Original Research

Clinical review of stroke care at National District Hospital, Bloemfontein

Selma Smit, Dirk T. Hagemeister, Cornel van Rooyen
South African Family Practice | Vol 65, No 1 : Part 1| a5608 | DOI: https://doi.org/10.4102/safp.v65i1.5608 | © 2023 Selma Smit, Dirk T. Hagemeister, Cornel van Rooyen | This work is licensed under CC Attribution 4.0
Submitted: 19 July 2022 | Published: 05 January 2023

About the author(s)

Selma Smit, Department of Family Medicine, Faculty of Health Science, University of the Free State, Bloemfontein, South Africa
Dirk T. Hagemeister, Department of Family Medicine, Faculty of Health Science, University of the Free State, Bloemfontein, South Africa
Cornel van Rooyen, Department of Family Medicine, Faculty of Health Science, University of the Free State, Bloemfontein, South Africa

Abstract

Background: Stroke is a leading cause of morbidity and mortality affecting sub-Saharan Africa. Studies show that dedicated stroke units improve patient outcomes. National District Hospital (NDH) manages strokes, with the potential of becoming a dedicated stroke unit in Bloemfontein, South Africa. The study aimed to describe the clinical characteristics, management and outcomes of patients presenting with stroke at NDH.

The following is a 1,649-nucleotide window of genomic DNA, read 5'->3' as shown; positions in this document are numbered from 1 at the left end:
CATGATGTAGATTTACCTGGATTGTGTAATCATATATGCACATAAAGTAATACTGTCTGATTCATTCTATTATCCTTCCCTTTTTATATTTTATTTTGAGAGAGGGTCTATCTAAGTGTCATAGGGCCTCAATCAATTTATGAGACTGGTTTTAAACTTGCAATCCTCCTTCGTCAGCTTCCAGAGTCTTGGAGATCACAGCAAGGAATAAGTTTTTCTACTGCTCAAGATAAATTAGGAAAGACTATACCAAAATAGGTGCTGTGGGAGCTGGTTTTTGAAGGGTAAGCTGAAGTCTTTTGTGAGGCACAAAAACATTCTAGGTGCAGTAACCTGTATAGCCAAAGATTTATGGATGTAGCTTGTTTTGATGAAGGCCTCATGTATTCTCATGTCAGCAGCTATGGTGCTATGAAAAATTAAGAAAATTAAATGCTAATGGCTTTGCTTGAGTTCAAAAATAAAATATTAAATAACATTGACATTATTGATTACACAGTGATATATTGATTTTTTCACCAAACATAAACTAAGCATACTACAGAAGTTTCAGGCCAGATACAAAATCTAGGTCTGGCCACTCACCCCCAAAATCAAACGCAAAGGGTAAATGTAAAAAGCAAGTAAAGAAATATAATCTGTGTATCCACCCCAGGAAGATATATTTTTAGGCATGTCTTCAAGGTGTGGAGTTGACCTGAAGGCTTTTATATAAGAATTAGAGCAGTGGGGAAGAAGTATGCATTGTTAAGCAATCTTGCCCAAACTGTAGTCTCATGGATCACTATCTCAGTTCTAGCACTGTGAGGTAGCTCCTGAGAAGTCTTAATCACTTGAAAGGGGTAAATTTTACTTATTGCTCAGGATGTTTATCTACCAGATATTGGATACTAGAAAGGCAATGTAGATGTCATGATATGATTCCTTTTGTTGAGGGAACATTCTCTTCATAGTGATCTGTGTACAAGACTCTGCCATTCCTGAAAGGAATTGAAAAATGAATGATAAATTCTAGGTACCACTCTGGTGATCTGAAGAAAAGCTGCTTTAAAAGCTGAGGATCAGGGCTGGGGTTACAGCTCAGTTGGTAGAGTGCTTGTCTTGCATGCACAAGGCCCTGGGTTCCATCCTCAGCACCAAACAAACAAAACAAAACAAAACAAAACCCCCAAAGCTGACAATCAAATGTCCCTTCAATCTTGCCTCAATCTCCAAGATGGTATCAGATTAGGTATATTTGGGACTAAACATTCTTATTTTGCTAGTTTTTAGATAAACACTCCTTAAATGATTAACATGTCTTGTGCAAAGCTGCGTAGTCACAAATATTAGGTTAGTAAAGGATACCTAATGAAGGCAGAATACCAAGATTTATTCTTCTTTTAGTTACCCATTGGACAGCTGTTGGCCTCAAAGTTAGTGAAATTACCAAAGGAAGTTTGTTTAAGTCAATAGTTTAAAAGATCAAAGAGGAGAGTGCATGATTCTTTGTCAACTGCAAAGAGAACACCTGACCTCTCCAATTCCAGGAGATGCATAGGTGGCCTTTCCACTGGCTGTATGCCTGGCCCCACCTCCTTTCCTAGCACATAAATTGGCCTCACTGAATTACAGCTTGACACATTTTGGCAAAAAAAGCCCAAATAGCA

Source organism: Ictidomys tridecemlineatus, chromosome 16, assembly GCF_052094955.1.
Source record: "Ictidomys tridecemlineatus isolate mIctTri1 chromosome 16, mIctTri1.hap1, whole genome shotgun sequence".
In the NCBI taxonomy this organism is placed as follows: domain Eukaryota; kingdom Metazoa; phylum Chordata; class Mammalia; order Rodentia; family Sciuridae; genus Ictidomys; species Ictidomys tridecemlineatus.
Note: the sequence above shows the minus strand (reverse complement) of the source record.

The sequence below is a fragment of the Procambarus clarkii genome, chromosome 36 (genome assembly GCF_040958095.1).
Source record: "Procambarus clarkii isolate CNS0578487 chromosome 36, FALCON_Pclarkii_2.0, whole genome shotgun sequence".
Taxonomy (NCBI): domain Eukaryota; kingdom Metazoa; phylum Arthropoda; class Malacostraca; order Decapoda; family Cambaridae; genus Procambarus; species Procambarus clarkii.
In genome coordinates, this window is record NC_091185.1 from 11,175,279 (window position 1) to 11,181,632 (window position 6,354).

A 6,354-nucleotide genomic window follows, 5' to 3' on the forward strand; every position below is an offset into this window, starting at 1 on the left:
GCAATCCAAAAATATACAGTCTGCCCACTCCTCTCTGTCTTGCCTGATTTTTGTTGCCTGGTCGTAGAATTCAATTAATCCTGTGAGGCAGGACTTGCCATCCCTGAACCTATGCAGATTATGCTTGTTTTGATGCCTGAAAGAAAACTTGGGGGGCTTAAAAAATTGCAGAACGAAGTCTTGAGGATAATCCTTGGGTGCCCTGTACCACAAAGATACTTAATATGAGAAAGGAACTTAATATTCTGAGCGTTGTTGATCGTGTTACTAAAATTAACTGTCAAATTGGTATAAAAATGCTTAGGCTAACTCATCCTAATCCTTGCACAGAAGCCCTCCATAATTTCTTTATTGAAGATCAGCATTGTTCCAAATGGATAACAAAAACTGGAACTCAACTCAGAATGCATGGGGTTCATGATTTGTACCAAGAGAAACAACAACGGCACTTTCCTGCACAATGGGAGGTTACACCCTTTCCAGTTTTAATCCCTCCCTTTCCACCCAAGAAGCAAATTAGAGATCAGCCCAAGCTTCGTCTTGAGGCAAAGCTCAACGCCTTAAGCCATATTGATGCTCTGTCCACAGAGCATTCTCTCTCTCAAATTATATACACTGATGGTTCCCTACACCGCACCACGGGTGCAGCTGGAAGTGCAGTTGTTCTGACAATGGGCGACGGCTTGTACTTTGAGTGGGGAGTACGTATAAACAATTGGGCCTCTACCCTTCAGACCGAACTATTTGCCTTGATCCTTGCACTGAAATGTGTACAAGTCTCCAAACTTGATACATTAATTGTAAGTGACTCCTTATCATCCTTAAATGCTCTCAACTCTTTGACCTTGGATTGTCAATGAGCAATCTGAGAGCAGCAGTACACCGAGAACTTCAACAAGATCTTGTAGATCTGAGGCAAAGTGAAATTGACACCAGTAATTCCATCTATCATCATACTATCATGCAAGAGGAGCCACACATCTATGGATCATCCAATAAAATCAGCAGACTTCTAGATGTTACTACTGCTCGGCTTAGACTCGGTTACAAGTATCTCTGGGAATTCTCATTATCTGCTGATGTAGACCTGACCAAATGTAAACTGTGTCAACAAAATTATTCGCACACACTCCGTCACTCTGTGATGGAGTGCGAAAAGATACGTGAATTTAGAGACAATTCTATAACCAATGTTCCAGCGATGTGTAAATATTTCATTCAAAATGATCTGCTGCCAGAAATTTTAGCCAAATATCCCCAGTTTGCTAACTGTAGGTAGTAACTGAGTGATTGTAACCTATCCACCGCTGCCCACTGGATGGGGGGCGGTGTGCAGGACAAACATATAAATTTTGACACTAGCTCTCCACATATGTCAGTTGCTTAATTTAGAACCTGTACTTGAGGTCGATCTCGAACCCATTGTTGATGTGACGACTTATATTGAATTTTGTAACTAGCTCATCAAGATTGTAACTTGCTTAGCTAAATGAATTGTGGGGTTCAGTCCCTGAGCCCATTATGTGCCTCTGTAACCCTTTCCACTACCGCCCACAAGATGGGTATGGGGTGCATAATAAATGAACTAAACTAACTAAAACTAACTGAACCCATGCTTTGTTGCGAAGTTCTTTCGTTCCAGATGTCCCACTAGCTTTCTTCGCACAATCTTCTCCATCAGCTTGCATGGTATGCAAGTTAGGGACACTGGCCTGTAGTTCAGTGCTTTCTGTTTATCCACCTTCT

Methods: In this retrospective descriptive study, emergency department registers were used to identify patients presenting with symptoms of a stroke between 01 January 2019 and 31 March 2019. Relevant data were extracted from hospital files.

Results: Of the 106 identified patients, 53 were included in the study. The median age was 61 years (range 28–89 years), with an almost equal split between genders. The most common risk factor was hypertension (81.3%). The median time from symptom onset to presentation at NDH was 9 h. No patient received thrombolysis. One patient received neurosurgical intervention. The most prescribed secondary preventative drugs were antihypertensive medication, statins, anticoagulation and antiretroviral therapy. Half (52.8%) of the patients received rehabilitation as in-patients. Final diagnoses were ischaemic strokes (26/53, 49.0%), transient ischaemic attacks (10/56, 22.7%) and haemorrhagic strokes (6/56, 13.6%). The 6-month post-infarct mortality rate was 37.5%.

Conclusion: Patient outcomes were comparable to similar South African studies. Time delays in stroke management remain a major obstacle. Identified action points include community education, improving emergency medical services and establishing a dedicated stroke unit.

Contribution: This study underlines the importance of stroke and cardiovascular disease prevention and stresses the value of establishing dedicated stroke units.


Keywords

stroke; stroke unit; emergency stroke care; neurological outcome; thrombolysis; rehabilitation

Metrics

Total abstract views: 2277
Total article views: 1950


Crossref Citations

No related citations found.